Russians Love Their Children Too

23 December 2019, 0852 EST

Sting said it best

What kind of questions do you usually expect from a Town Hall meeting in the US? Healthcare? Climate change? Pensions? Schools? Roads? You would be surprised, but these are also the kind of questions journalists asked President Putin last Thursday at his annual presser (his 15th one, no less). Apart from the recurrent theme of the Great Patriotic War, it was your run of the mill, banal Q & A session; just instead of concerned citizens you have a room full of 1895 journalists from Russia and abroad with varying level of sanity and servility. 

The range was big to say the least: from icon-waving crackpots and terrified young reporters reading out encomiums about Putin’s involvement into youth programs to BBC correspondents asking about his daughters’ business ventures or about Boris Johnson’s comparing Putin to Dobbie the Elf from Harry Potter. The ones playing annual Putin bingo probably got everything down during the over 4-hour exercise in democracy and transparency: a bunch of mostly correct statistics, a traditional jab at the US, a signature lidded cup with (allegedly) tea, record numbers in agriculture, a snarky exchange with a Ukrainian journalist, as well as a couple of lessons in history.

The atmosphere was nervous. A lot of shouting, objections from journalists about their colleagues hogging question time; Putin even tried to restrain the crowd and asked them not to look like an “Oriental bazaar”. Some real grievances made it to the floor although in a much less extreme form: medication shortages (in part due to the almost universally hated import substitution), hospital problems, possible healthcare reform (“we shouldn’t change it”), infrastructure and one of the most literally burning issues – garbage disposal. The latter one sparked several protests around the country and was a catalyst for civic involvement. Nobody wants that, so Putin fielded a quick question on that with a non-answer.

What was on the mind a lot of Russian (and a couple Belarusian journalists) was the upcoming celebration of the World War Two Victory. Several were thanking Putin for raising fallen heroes from obscurity others were asking for commemorating soldiers, some incensed over the recent EU Parliament resolution on totalitarianism. Putin dutifully reminded everyone that Leningrad shouldn’t have been surrendered, otherwise “morons, you wouldn’t be there”, as well as defended Soviet invasion of Poland as justified given its participation in the Munich agreement and subsequent annexation of Teschen. The surprising part was that after years of media barrage that likened Ukrainians to Nazis, this time around there was not even a trace of that. Ukrainians are partners, gas negotiations are successful, Zelensky – a serious counterpart. And Russian military is not in Donbas (wink-wink).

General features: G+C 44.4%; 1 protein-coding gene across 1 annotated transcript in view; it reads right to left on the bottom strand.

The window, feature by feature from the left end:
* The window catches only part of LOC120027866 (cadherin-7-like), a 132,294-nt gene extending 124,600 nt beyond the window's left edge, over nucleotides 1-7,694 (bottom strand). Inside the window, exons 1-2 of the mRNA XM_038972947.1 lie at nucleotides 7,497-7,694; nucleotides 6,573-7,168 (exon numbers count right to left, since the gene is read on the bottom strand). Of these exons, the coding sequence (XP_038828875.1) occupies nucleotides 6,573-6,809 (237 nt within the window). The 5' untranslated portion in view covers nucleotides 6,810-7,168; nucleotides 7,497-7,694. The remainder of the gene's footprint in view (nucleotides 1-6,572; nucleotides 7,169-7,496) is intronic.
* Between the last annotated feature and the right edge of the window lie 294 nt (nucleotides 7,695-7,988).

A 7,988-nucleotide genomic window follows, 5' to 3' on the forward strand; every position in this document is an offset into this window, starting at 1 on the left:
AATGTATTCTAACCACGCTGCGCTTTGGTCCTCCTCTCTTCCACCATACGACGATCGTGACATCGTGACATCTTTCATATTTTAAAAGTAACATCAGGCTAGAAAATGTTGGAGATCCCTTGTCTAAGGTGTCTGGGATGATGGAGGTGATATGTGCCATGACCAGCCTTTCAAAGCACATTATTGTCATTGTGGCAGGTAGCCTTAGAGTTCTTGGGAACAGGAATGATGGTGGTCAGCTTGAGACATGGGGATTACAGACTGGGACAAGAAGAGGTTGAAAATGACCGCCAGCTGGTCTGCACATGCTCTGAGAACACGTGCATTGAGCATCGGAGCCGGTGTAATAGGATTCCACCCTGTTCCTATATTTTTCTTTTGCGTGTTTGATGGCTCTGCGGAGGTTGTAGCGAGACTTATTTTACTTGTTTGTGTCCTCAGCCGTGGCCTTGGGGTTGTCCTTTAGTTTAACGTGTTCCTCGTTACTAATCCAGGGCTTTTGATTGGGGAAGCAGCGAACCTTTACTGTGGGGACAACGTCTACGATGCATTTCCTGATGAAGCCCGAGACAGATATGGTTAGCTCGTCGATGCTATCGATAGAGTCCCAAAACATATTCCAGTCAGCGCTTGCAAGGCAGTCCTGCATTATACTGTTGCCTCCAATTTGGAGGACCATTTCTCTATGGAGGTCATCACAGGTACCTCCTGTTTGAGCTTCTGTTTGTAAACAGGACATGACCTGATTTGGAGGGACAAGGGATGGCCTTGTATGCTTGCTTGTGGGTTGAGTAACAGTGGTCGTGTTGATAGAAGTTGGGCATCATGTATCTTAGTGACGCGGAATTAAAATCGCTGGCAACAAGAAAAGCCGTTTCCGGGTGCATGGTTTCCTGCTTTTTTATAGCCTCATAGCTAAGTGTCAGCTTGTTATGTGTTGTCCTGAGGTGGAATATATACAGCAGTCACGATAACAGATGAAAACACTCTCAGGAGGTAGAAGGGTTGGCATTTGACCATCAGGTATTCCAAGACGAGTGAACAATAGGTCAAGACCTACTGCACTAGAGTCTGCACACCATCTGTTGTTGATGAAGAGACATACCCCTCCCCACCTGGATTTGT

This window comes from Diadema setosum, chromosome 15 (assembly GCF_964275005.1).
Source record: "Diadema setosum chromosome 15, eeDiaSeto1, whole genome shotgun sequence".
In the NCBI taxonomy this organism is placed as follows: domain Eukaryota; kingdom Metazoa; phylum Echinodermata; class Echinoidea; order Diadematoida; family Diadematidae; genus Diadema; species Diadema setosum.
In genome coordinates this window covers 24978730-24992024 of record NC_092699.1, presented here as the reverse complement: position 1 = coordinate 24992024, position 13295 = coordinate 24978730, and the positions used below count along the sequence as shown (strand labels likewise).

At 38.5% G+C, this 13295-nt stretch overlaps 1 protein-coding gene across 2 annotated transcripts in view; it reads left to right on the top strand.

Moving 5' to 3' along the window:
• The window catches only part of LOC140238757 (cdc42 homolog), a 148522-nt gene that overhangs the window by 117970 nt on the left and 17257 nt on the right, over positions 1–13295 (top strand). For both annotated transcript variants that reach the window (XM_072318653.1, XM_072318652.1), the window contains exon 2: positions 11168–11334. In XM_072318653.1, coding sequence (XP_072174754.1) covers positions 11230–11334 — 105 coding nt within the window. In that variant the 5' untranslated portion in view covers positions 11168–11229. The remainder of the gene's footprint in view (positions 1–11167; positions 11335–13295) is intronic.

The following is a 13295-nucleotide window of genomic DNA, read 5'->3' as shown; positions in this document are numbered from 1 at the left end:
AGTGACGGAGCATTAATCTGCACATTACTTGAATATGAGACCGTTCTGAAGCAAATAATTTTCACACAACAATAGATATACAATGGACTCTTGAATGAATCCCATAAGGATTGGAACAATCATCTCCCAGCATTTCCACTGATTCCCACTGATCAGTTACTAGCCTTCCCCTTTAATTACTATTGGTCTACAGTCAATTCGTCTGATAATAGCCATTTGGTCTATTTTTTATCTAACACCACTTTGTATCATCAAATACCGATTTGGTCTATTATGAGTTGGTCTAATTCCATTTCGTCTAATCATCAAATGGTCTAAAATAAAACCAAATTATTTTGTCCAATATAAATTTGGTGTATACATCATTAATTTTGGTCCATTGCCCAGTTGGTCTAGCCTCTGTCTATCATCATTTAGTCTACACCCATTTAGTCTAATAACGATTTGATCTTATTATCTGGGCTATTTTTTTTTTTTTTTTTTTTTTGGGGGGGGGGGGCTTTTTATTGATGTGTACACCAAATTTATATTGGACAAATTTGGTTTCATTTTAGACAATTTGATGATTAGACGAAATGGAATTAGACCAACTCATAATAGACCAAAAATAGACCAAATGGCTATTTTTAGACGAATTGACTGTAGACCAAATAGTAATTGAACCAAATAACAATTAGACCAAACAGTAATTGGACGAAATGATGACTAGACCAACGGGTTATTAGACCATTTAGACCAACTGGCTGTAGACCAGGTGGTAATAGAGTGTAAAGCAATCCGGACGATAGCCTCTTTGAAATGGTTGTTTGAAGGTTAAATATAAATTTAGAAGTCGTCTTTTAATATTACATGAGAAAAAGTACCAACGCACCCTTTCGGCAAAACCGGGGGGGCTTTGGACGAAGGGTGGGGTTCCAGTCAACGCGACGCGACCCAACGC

What was unusual was Putin’s long-anticipated green light to the Union State of Russia and Belarus (that was met with massive protests in Minsk who don’t want to join the party). If you have ever been to Russia, booth signs at the border control for “citizens of the Union State of Russia and Belarus” have been there a while, but it seems that only now something less nebulous is happening. It’s still unclear, what. At least, not a nuclear war, based on Putin’s exchange with a Japanese journalist.

How’s Putin’s American pal doing? That’s where we get back to a Republican town hall. Poor Trump, Russia thing is a hoax, the Democrats are just a bunch of sore losers and Russia is ready to have a constructive dialogue and strategic partnership. Also, suck on your sanctions everyone, Russian economy is doing great!

Overall conclusion? Putin might be getting a bit tired but he definitely has a “firm grip”*. Less statistics, less zingers, but overall a relatively reassuring impression before New Year’s hibernation that most Russians are going into. Next comes the big Great Patriotic War celebration in May 2020 and another reminder of a great leader leading a great country. Who wants to think about insulin shortages and landfills when you can hold on to the memory of your ancestors defeating the Nazis? The problem for Putin though is that, at some point, the feeling that you live in a great nation will have to become more tangible than the parade on the Red Square. He himself even forgot to name Crimea “re-unification” as one of his main accomplishments as president. What if the rest of Russians will neglect it too?   

*”Firm grip” was an expression that President Yeltsyn’s spokesperson used to describe his health after his re-election 1996. Yeltsyn had to undergo a heart surgery and disappeared from the public eye for a while. It’s in no reference to Putin’s health, of course.